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School Dist. of Philadelphia v. Deborah A.

March 24, 2009

SCHOOL DISTRICT OF PHILADELPHIA, PLAINTIFF,
v.
DEBORAH A., PARENT AND NATURAL GUARDIAN OF CANDISS C., A MINOR, AND CANDISS C., DEFENDANTS.



The opinion of the court was delivered by: Schiller, J.

MEMORANDUM AND ORDER

A hearing officer determined that the School District of Philadelphia ("the District") denied Candiss C. free appropriate public education ("FAPE") as required by federal law. The Hearing Officer's opinion, however, satisfied neither party. Accordingly, both Candiss and her mother, Deborah A., as well as the District, appealed to a Special Education Appeals Panel ("the Panel"). After the Panel issued its decision, the District appealed to the Commonwealth Court of Pennsylvania. Candiss and Deborah removed that action to this Court. They also filed in this Court a separate lawsuit under the Individuals with Disabilities Education Act (IDEA), 20 U.S.C. § 1400, et seq. and Section 504 of the Rehabilitation Act of 1973, 29 U.S.C. § 794, against the District. These two cases have been consolidated. Now before the Court are the motions of the parties for judgment on the administrative record. Plaintiffs also seek a remand to an administrative body that would consider additional claims previously held barred by the statute of limitations. For the reasons below, both motions will be granted in part, and denied in part.

I. FACTUAL BACKGROUND

Candiss C. is currently seventeen years old and at all relevant times resided in the District.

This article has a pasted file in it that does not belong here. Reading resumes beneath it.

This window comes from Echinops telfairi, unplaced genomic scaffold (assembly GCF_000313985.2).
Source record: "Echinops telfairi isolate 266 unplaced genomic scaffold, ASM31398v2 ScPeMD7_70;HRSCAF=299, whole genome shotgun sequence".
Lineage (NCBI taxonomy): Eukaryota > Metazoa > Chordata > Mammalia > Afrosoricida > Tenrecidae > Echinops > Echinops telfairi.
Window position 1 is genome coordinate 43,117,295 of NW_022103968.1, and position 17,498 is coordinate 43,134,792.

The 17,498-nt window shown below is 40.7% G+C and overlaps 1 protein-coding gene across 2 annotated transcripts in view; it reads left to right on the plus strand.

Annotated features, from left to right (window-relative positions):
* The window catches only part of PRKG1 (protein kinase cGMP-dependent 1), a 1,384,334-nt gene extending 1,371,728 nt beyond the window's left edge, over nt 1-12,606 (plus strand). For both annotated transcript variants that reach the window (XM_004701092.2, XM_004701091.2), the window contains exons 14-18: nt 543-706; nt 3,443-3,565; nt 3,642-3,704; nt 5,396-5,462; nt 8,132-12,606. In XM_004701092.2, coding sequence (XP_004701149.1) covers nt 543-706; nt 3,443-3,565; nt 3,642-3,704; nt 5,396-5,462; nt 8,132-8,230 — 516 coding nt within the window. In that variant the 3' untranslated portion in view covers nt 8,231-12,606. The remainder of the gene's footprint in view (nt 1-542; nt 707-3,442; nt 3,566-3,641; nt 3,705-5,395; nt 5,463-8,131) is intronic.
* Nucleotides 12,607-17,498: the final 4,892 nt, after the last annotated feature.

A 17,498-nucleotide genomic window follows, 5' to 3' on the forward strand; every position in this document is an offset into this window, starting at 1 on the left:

The District identified her as eligible for special education services under the IDEA. (Compl. ¶ 2.) Candiss possesses average intellectual ability but has a Specific Learning Disability in reading. (Hearing Officer Opinion ["HO"] at 2.)

On July 27, 2007, Deborah A. requested a due process hearing. (Pls.' Mem. in Supp. of Mot. for J. on the Administrative R. and Mot. for Remand [Pls.' Mem.] at 2.) She sought, for Candiss, compensatory education from the 1999-2000 school year through the 2006-07 school year (excluding the 2005-06 school year). (Id.) She also sought compensatory education for the summer of 2007 for the District's failure to both meet its Child Find obligations to timely identify Candiss as eligible for special services and to provide her with appropriate evaluations and Individualized Education Programs ("IEP"s) during that period.

A. The Hearing Officer's Decision

On January 17, 2008, the Hearing Officer issued a written decision that addressed five issues: